I think of Lent as a time to go deep again, just so I can see where I need more balance, but I hate the dark and lonely part.



Watched March of the Penguins on Valentine’s Day, which strikes me as a good movie for lovers–those dutiful penguins making their annual march for a mate, so sensitive in how they know their mate by voice, and yet the lives they hold are so tenuous– the fragile eggs, the fluffy babies that often don’t make it. I picture the mother coming back from the water with food for her chick only to find it dead: “You let the baby die while I was getting groceries?!” It’s every family’s nightmare. Love is such a risk. I try not to be neurotic about it.



I wonder about the difficulty of finding a good story on film lately. It seems that all of our present day dramas, if not about terrorism or high school, are taking place on screens. The dramatic effect of a bunch of people clicking keyboards and tapping Iphones just is not much. I wonder if this is why period dramas like Downton Abbey and Mad Men are doing so well. There comes a time when what is supposed to be shocking is actually pretty dull, and what’s really interesting is to imagine a world where people could be “ruined” by having sex out of wedlock, or in the case of the penguins, just by cracking their egg. Those are high dramatic stakes that are pretty easy to cross.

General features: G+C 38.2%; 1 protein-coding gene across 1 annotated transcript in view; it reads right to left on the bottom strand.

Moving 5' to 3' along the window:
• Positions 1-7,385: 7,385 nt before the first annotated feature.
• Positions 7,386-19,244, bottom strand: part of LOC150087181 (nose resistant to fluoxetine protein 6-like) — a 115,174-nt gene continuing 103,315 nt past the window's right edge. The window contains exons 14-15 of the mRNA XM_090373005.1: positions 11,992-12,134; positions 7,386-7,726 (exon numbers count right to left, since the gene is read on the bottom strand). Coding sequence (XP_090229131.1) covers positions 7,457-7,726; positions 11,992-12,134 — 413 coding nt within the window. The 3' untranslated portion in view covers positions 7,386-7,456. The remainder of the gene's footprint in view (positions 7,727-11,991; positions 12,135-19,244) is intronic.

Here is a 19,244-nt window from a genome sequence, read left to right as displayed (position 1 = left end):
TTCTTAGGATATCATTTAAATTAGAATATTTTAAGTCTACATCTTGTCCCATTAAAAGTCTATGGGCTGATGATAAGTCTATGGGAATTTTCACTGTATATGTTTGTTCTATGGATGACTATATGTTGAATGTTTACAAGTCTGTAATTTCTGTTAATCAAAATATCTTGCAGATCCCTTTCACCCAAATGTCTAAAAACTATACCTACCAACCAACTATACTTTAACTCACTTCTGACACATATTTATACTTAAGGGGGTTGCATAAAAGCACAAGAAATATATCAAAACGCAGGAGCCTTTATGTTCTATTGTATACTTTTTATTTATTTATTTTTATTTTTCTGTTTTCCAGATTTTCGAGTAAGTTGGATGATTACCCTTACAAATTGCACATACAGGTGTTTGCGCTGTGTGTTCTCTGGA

And then there is the difficulty of finding a good “Catholic” story. The modern Catholic is more likely to have been crushed by events in the Church in the last decade, and then crushed again, only to keep plugging away without triumphalism. Rather than facing martyrdom, or overcoming great odds to introduce faith to the nations, the modern saint’s great drama is just keeping the faith. Are those high stakes? Probably so.



To be a saint is to kill the self–no wonder I don’t want to do it. Still, it seems sainthood might hold some appeal for people of depressive tendencies. Look! You can escape the ego without actually dying a literal death! Just kill it, kill it again! Shut the computer. Put down the cigarette. Keep your opinions to yourself and forgive people. Forgive Stalin and Hitler and Father Maciel even if you have to stay up all night, meditating on the Cross in order to do it.

Oh death, where is thy sting? Just in the everyday business of life: I’m putting the cookie down.



My boys brought me a Valentine when they came home from their wrestling meet: a bag of peanut m&ms and a card that sounded an alarm when you opened it. “GET YOUR HANDS OFF THE CHOCOLATE, I REPEAT…” They were so proud of it.  And I had cut some hearts out of construction paper to make valentines for them as well. I wrote their names, each in a different font and inscribed them with a message of love, each different and suited for the recipient. They immediately started comparing and trading.

My six year old said he was going to put every card he ever gets from me up on the mantle in his room, and then when I die, he’ll put them on my grave. So it’s all settled.